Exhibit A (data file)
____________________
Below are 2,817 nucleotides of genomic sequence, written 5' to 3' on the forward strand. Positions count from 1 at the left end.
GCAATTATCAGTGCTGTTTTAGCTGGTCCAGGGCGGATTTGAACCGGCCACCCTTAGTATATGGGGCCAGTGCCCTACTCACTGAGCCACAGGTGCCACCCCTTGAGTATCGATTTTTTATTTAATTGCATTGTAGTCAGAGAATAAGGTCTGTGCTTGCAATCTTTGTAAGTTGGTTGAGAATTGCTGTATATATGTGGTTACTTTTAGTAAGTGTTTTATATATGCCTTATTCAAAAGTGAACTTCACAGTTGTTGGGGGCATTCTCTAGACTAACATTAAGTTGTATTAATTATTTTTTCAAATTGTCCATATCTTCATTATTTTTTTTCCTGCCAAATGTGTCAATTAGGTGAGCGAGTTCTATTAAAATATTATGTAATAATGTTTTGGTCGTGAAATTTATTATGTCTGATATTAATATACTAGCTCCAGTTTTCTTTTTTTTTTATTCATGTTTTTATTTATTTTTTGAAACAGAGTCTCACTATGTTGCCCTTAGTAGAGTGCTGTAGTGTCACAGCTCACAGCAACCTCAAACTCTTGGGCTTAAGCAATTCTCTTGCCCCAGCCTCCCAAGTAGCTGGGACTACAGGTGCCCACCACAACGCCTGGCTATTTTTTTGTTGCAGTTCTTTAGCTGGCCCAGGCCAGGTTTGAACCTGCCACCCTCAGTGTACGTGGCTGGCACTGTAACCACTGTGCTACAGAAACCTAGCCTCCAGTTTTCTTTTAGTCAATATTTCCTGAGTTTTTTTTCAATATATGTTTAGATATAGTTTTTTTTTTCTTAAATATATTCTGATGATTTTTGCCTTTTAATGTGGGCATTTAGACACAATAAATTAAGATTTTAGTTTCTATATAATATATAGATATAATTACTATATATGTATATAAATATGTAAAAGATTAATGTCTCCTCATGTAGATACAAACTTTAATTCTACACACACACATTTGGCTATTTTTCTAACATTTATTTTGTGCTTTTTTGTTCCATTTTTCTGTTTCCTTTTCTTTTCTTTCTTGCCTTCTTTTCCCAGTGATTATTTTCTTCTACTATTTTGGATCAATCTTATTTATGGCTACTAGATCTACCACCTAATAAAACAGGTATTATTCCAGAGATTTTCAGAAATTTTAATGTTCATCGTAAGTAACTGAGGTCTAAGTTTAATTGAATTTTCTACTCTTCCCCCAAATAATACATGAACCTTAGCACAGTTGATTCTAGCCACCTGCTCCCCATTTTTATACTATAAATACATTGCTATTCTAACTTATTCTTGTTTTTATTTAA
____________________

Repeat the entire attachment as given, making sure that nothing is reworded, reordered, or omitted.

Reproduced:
Below are 2,817 nucleotides of genomic sequence, written 5' to 3' on the forward strand. Positions count from 1 at the left end.
GCAATTATCAGTGCTGTTTTAGCTGGTCCAGGGCGGATTTGAACCGGCCACCCTTAGTATATGGGGCCAGTGCCCTACTCACTGAGCCACAGGTGCCACCCCTTGAGTATCGATTTTTTATTTAATTGCATTGTAGTCAGAGAATAAGGTCTGTGCTTGCAATCTTTGTAAGTTGGTTGAGAATTGCTGTATATATGTGGTTACTTTTAGTAAGTGTTTTATATATGCCTTATTCAAAAGTGAACTTCACAGTTGTTGGGGGCATTCTCTAGACTAACATTAAGTTGTATTAATTATTTTTTCAAATTGTCCATATCTTCATTATTTTTTTTCCTGCCAAATGTGTCAATTAGGTGAGCGAGTTCTATTAAAATATTATGTAATAATGTTTTGGTCGTGAAATTTATTATGTCTGATATTAATATACTAGCTCCAGTTTTCTTTTTTTTTTATTCATGTTTTTATTTATTTTTTGAAACAGAGTCTCACTATGTTGCCCTTAGTAGAGTGCTGTAGTGTCACAGCTCACAGCAACCTCAAACTCTTGGGCTTAAGCAATTCTCTTGCCCCAGCCTCCCAAGTAGCTGGGACTACAGGTGCCCACCACAACGCCTGGCTATTTTTTTGTTGCAGTTCTTTAGCTGGCCCAGGCCAGGTTTGAACCTGCCACCCTCAGTGTACGTGGCTGGCACTGTAACCACTGTGCTACAGAAACCTAGCCTCCAGTTTTCTTTTAGTCAATATTTCCTGAGTTTTTTTTCAATATATGTTTAGATATAGTTTTTTTTTTCTTAAATATATTCTGATGATTTTTGCCTTTTAATGTGGGCATTTAGACACAATAAATTAAGATTTTAGTTTCTATATAATATATAGATATAATTACTATATATGTATATAAATATGTAAAAGATTAATGTCTCCTCATGTAGATACAAACTTTAATTCTACACACACACATTTGGCTATTTTTCTAACATTTATTTTGTGCTTTTTTGTTCCATTTTTCTGTTTCCTTTTCTTTTCTTTCTTGCCTTCTTTTCCCAGTGATTATTTTCTTCTACTATTTTGGATCAATCTTATTTATGGCTACTAGATCTACCACCTAATAAAACAGGTATTATTCCAGAGATTTTCAGAAATTTTAATGTTCATCGTAAGTAACTGAGGTCTAAGTTTAATTGAATTTTCTACTCTTCCCCCAAATAATACATGAACCTTAGCACAGTTGATTCTAGCCACCTGCTCCCCATTTTTATACTATAAATACATTGCTATTCTAACTTATTCTTGTTTTTATTTAA